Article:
Beeston: That’s a really great question because the pace in which nurses, for example, are working and even to learn more one more device sometimes seem overwhelming for them. If you can make the UVC technology fast and easy, introducing the products they love. Fewer buttons are better, more automated is better and quicker. You try to build equipment that’s got enough UV energy and kill pathogens well enough and document that, because that’s important to clinicians. They see the snake oil that’s out there. They want to make sure that it’s working in a speed that can fit in their workflow. And if you look at the time it takes to maybe wash your hands—around 20 seconds plus to effectively wash your hands—you can fit in that under that 60-second time zone. That’s where there seems to be the sweet spot in the hospital setting because they can put their phone in and go wash their hands and then collect their phone and move on. It fits within their workflow. The other piece that’s really important is in the hospital setting is as you know, capital money is not easy to come by. If you can provide equipment that fits below that capital spend, and allow them to purchase enough UV devices to fit in their workflow, then it makes it easier, right? Because nurses have certain patterns that they follow each day, or physicians have certain patterns that they follow through the hospital. It’s a certain workflow that they’re following. And if you can put enough devices in place so that it stays within their workflow and their normal path of delivery, then they seem to welcome this type of equipment because they know it works. They know UVC works and they welcome the opportunity to disinfect their stuff. But the sweet spot is making it fit in the workflow.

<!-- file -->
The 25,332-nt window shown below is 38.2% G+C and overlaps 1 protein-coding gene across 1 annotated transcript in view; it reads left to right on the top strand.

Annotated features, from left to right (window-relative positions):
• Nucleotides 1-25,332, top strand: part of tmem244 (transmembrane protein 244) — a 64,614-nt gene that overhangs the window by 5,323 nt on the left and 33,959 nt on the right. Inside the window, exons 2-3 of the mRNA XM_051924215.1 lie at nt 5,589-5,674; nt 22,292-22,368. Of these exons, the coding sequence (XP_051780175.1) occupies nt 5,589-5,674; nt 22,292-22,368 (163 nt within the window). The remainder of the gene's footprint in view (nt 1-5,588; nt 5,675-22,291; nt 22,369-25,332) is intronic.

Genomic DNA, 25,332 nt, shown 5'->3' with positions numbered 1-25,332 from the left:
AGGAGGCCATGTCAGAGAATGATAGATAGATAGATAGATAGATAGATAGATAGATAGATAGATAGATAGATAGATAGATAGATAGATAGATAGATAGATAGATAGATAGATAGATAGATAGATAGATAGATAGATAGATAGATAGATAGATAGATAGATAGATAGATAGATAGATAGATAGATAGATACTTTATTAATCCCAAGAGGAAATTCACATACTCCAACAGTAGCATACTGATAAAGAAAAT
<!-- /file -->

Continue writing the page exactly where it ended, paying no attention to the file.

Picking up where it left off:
ICT®: You mentioned nurses several times. Are they the ones who would make the decision to buy UVC technology even though environmental services would be the ones using it?